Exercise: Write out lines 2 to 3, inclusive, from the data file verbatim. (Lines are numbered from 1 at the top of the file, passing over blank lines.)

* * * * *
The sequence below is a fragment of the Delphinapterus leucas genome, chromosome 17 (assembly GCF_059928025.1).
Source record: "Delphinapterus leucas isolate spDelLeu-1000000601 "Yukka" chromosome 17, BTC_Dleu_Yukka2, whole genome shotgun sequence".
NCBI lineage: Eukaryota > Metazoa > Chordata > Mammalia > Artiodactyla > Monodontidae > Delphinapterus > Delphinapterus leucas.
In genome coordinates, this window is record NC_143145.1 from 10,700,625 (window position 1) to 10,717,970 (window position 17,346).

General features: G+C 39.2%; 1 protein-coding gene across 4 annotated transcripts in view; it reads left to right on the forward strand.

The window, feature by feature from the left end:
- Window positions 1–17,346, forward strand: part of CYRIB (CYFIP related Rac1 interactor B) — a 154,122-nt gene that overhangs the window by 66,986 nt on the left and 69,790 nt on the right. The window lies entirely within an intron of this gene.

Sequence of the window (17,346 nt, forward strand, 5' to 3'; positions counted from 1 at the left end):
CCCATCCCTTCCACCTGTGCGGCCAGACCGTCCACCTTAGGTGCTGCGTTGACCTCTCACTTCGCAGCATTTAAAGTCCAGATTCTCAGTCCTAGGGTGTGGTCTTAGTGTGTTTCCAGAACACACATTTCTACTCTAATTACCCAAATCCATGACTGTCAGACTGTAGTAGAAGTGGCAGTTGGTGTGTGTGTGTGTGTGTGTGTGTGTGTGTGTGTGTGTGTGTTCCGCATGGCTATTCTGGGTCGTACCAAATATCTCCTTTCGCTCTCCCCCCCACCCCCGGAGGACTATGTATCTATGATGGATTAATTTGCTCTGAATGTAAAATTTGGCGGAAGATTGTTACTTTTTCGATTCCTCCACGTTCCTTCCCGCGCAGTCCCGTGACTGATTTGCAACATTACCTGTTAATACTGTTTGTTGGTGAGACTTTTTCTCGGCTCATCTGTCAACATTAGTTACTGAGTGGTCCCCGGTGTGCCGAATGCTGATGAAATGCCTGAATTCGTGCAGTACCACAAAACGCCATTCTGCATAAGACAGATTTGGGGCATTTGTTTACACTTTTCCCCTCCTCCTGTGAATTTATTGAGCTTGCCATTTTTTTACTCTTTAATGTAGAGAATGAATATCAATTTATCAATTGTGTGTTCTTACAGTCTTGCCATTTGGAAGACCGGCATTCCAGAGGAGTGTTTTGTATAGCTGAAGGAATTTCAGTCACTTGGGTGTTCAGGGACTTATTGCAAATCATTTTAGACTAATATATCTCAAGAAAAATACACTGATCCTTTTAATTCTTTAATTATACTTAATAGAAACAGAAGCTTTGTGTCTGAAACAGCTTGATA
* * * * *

Source record: "Delphinapterus leucas isolate spDelLeu-1000000601 "Yukka" chromosome 17, BTC_Dleu_Yukka2, whole genome shotgun sequence".
NCBI lineage: Eukaryota > Metazoa > Chordata > Mammalia > Artiodactyla > Monodontidae > Delphinapterus > Delphinapterus leucas.